On July 31, 2018, the Senate Judiciary Committee held a hearing on family separations at the US border, a consequence of recent changes in US immigration policy. The hearing identified and discussed legal, operational, and ethical challenges to the policy, in addition to touching on the topics of the policy’s origins and potential alternatives.
One specific point that was raised at the hearing connects with the research interests and expertise of many SPR members: in the hearing, Health and Human Services Commander Jonathan White stated that in the early planning stage of the policy, he had warned the Office of Refugee Resettlement about the trauma that some children may suffer as a result of the policy.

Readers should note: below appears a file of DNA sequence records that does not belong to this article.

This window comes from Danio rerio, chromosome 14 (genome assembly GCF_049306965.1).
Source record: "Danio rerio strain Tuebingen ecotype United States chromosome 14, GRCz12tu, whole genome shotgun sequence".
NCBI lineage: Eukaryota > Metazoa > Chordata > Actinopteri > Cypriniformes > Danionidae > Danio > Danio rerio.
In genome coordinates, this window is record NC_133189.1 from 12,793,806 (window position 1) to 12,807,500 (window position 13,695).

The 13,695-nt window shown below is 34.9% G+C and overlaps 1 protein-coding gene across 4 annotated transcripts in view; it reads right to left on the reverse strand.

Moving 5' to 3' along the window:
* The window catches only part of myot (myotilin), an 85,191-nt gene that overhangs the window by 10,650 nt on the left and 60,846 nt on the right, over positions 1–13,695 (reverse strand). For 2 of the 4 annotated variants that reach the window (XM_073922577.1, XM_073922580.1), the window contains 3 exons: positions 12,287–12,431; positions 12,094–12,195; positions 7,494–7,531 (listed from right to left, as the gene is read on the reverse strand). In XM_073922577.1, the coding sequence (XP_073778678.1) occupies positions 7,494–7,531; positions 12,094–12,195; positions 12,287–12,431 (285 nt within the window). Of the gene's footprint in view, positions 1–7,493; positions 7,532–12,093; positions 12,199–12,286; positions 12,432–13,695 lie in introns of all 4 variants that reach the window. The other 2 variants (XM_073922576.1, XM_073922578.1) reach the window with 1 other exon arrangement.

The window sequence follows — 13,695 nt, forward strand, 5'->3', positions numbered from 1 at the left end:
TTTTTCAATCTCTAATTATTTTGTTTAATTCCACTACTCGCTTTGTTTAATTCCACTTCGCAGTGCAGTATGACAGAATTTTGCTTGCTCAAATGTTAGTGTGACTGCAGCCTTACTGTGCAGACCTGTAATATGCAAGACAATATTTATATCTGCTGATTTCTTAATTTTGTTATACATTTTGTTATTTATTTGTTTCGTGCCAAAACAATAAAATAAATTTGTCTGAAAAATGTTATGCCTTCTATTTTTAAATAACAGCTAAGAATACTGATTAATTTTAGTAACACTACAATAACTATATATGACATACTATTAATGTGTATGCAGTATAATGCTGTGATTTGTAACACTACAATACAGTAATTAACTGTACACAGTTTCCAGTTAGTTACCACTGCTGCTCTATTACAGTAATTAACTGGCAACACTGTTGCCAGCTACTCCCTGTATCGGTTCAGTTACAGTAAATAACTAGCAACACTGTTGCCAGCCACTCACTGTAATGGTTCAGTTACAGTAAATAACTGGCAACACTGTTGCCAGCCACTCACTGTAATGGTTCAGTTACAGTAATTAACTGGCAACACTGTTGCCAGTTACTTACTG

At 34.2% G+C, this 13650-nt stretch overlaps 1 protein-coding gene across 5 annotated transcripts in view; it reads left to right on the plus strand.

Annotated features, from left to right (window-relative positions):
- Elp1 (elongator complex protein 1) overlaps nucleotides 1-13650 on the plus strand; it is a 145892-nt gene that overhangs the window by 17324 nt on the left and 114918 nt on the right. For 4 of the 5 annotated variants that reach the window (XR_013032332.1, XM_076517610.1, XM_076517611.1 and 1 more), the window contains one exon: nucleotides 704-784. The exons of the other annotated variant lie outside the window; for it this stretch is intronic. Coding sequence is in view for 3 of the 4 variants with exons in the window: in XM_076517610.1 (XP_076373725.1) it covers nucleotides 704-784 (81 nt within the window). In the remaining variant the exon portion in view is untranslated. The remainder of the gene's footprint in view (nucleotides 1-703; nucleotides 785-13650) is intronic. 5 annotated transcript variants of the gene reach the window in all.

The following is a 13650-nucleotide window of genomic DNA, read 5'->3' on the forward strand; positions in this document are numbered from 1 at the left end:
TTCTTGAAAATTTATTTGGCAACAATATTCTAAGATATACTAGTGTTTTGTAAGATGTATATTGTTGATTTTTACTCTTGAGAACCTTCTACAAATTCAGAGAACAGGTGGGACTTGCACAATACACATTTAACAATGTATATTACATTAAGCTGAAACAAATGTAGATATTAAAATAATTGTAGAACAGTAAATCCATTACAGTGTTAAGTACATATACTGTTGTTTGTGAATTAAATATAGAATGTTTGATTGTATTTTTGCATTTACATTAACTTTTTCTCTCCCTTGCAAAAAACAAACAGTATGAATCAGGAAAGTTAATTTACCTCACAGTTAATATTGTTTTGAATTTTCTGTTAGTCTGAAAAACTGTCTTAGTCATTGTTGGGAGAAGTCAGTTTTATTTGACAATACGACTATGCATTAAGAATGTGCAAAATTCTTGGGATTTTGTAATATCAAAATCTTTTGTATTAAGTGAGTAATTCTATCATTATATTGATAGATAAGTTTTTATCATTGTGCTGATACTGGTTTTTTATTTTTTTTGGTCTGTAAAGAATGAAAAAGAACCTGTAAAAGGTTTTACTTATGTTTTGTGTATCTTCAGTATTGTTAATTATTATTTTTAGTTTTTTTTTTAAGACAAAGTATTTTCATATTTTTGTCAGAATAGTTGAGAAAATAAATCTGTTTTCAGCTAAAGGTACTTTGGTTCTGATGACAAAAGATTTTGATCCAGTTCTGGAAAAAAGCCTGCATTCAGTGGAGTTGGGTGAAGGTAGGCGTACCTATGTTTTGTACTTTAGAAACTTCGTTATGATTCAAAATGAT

The psychological risk of family separation has thus become one important element in a larger cultural and political debate on immigration and border security. This gives psychologists and neuroscientists an incentive to join the public discourse by providing accurate information on the mechanisms and consequences of this particular type of early life stress. In an effort to facilitate a constructive debate of this particular element of the wider topic, we talked about this with researcher and SPR member Dr. James Coan.